The twist is that most of them are/become his sekirei, battlers created for some strange, grand game that pits sekirei against sekirei.  My roommate summed it up concisely: "So...it's like Pokemon...with tits!".  Yes, yes it is.  There's some surprisingly decent drama at some points, and things do start to get particularly interesting toward the end.  It shouldn't work, but it somehow does.  There is a second season that I assume will be released over here eventually.  Recommended summer viewing?  Maybe, provided this is your kind of thing.  Want a rating? 3/5.   Moving on.

The main character's Pokemon.  He's got a grass, a fighting, a water, and uhh...nerd type.

Spice and Wolf Season 1

Netflix added this one to its instant queue not too long ago, and the cover art certainly catches the eye, so I figured, why not?  I do not regret that decision in the least.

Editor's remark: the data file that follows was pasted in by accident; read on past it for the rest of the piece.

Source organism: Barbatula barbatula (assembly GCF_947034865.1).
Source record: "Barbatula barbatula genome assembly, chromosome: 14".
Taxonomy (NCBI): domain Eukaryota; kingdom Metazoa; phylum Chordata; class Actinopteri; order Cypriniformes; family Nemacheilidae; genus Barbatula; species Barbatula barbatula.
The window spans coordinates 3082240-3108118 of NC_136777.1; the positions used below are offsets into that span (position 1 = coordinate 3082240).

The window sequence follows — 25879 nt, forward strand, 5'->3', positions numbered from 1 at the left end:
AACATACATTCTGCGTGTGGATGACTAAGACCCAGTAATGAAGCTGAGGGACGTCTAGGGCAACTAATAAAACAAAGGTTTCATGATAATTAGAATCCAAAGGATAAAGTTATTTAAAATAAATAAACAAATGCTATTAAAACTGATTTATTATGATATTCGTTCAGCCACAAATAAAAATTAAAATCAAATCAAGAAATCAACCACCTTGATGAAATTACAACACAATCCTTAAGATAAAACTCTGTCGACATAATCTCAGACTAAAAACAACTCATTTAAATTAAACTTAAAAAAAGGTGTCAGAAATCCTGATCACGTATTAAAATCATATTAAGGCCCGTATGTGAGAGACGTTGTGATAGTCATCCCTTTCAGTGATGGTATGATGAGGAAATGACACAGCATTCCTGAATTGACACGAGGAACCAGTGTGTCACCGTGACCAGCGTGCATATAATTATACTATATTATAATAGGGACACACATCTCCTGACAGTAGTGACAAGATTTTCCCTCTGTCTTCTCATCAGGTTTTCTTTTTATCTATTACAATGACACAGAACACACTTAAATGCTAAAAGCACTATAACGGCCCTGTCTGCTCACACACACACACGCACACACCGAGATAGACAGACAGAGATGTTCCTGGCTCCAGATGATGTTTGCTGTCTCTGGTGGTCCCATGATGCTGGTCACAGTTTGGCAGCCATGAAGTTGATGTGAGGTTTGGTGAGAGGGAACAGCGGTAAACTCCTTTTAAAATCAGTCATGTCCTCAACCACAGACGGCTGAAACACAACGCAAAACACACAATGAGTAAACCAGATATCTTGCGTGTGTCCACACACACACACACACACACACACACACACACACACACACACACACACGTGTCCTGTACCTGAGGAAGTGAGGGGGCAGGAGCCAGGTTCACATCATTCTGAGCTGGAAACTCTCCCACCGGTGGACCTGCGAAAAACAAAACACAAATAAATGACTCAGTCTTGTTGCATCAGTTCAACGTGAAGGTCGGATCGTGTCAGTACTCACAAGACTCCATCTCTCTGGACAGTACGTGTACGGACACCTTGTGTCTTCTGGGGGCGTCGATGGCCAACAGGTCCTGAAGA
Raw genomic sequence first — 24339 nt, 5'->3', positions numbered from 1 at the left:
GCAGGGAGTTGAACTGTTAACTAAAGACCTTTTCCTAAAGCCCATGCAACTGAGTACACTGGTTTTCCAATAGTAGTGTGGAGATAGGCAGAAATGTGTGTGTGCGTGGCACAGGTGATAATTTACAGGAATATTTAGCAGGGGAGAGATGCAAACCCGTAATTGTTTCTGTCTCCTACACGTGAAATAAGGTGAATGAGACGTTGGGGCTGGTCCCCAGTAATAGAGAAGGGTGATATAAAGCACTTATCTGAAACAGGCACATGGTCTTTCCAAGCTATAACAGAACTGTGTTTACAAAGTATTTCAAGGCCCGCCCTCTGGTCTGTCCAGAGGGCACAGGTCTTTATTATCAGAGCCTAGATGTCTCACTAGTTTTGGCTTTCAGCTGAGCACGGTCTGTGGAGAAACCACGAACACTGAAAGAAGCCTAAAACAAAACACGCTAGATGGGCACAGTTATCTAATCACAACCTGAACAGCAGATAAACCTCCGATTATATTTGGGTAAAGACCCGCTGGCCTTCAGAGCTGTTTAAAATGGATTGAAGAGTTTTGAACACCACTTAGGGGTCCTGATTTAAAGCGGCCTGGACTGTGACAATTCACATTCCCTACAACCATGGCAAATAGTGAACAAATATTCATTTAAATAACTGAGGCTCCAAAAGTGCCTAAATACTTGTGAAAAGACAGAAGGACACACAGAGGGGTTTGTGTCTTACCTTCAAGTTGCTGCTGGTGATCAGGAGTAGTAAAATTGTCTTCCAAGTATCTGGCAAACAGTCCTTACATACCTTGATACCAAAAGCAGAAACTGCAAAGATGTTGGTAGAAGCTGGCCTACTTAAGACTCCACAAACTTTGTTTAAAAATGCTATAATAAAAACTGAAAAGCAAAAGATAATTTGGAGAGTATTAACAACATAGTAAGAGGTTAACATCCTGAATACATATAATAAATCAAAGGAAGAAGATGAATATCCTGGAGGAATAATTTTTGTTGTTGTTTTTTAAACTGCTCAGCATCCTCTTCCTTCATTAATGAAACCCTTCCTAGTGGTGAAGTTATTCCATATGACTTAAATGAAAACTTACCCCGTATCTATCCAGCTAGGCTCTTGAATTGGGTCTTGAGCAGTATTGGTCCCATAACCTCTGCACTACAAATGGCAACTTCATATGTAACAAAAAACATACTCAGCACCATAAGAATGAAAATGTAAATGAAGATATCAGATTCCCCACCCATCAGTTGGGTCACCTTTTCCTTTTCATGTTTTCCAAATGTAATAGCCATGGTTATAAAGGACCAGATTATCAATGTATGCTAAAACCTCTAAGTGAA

Not sure why this caught my eye.

Spice and Wolf is a tale that revolves around Lawrence, a merchant, who happens upon Holo, a wolf goddess in human form.  They embark on a trip to Holo's home in the north, complete with trading, drama, and conflict.  The dialogue is loaded with merchant and trading lingo, and it can seem a bit excessive at times, even if it is important to the plot.

It's pretty refreshing to have conflict revolve around such simple things.  The life of a merchant is tough.  Delivering goods is dangerous, negotiating prices takes skill, and travelling with a cute wolf goddess just adds complications to the whole thing, especially with the Church purging the area of pagan stuff.

Where this anime really shines, in my opinion, is the interaction between Lawrence and Holo.  I found myself become pretty engrossed, from their arguments to their more intimate and playful moments, as they cleverly veil and joke around their feelings for each other.  I deem Spice and Wolf as an interesting and refreshing show for summer viewing.  Highly recommended.  My rating: 5/5

Rin: Daughters of Mnemosyne

I don't know why this caught my eye either.